Don’t get yourself a passport

To the terrible country of men.

 (Zoe Struthers, Bombshells)



* * *


The feminist scene at the University of Melbourne during the 1980s epitomised the concerns of the second-wave movement; furious cries for the prevention of sexual assault and domestic violence, and a significant push for the voices of working-class women, queer women, and women of colour to be equally heard and publicised in the community.


But Murray-Smith reflects on it squeamishly; “it was pretty nightmarish, actually. It was hijacked by blinkered and uncreative minds.”


I am confused. How could feminism be ‘uncreative’? Creativity seemed like an inherent trait of the movement, something with which I had always associated my own feminist identity. Moreover, I am concerned. There is something that rings true in Murray-Smith’s words, but I can’t name it.


She tells me that the plays she wrote as a student were severely criticised – “I’d get into terrible trouble for writing plays about middle class women, because they’d ask, “why aren’t you writing plays about working class women?” Then when I wrote women who were flawed, it was like, “why aren’t you writing women who are great exemplars of what it is to be female?” I hated those women, there were horrible to me.”


Her vulnerability to vitriolic women is familiar. I realise that I have, to some degree, been in her shoes. It can be terrifying to call oneself a feminist. It’s that feeling of uncertainty, of unworthiness, of getting it wrong. How can I call myself a feminist when I haven’t had to fight against sex slavery? When I haven’t protested in the streets for it? When I am in a relationship with a man?


When one considers Murray-Smith’s upbringing, her reluctance towards feminism is less startling.


Her parents were both devoted communists during their early adulthoods, but eventually discovered the underbelly of their beliefs. “My mother had gone from crying when Stalin, the ‘great hero’, died, to discovering what he had done, and being really scarred by that. I think my parents were scarred their whole lives by how politically misguided they had been in their youth.”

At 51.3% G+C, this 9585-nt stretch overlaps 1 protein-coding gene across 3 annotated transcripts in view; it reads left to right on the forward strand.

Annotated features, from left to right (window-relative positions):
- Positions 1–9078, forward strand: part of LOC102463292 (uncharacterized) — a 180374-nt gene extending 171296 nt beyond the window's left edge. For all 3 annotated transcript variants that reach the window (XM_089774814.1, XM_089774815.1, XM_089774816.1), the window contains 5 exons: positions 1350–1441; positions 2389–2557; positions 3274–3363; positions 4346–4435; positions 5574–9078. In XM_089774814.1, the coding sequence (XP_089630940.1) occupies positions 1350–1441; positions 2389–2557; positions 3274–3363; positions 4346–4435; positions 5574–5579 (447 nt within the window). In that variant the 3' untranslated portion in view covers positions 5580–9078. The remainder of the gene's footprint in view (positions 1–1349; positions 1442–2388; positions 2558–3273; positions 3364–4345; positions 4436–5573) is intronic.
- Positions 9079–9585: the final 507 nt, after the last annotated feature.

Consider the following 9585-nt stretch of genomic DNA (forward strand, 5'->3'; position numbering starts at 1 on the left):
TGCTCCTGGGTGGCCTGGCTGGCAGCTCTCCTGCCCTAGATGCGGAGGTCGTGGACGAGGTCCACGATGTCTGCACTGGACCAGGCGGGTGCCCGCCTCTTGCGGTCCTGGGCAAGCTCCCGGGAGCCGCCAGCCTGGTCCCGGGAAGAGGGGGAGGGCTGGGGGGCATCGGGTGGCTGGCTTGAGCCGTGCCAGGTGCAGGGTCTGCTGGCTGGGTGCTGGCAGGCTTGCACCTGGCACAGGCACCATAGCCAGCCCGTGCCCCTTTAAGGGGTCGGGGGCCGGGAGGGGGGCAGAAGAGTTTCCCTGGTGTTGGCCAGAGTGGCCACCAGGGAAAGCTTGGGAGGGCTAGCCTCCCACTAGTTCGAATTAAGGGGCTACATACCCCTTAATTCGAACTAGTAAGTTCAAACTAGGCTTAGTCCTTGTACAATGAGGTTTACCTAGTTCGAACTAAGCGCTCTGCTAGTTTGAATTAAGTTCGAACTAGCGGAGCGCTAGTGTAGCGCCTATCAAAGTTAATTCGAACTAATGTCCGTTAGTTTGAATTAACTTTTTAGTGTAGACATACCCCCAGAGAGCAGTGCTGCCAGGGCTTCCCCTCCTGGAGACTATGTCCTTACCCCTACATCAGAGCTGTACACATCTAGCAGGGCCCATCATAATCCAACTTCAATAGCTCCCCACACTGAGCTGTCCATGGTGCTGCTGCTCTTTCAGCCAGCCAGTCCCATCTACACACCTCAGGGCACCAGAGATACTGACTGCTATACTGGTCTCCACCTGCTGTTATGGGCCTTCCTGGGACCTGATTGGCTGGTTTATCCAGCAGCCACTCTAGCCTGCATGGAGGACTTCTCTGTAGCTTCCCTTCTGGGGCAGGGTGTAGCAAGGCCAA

As a result, their daughter grew up in a household where any form of ideology was treated with extreme scepticism. Ideologies were “on some level, not human, not real.”


Through their eyes, feminists resemble robots. I wonder if this is true.


* * *


…it seems to me you love having a reason to complain, like so many women. Instead of getting on with things, you have to find the fucking angst. What is it with women and their infatuation with injustice?

 (William, Ninety)



* * *


Murray-Smith’s writing career is not defined, or limited to, feminist politics. She makes this very clear: “it wasn’t about flying the flag for feminism”, she says, referencing her emergence as a playwright with companies like Playbox Theatre (later Malthouse Productions) and the Melbourne Theatre Company.


I feel a little unsettled. Her aversive tone makes me wonder if, maybe, the feminist cause really is as hard lined and inflexible as she purports it to be.


Remnants of her ideological scepticism are recognisable in satirical plays such as Female of the Species. This play is about a celebrated feminist academic, who is confronted by a maniacal ex-student holding a gun. The play received a great deal of criticism for its controversial parodic tone, as Murray-Smith is well aware. “It caused a big fuss, some people thought that because I was ‘taking the piss’, so to speak, out of feminism, I was denigrating it. But I thought it was a statement about how strong feminism had become, that it could embrace comedy and withstand criticism.”


Perhaps the intrigue surrounding Murray-Smith’s plays lies in their ability to create a public space for women’s stories, without being “hectoring or lecturing”. “I was certainly mindful of writing lots of parts for women,” she says of her past plays.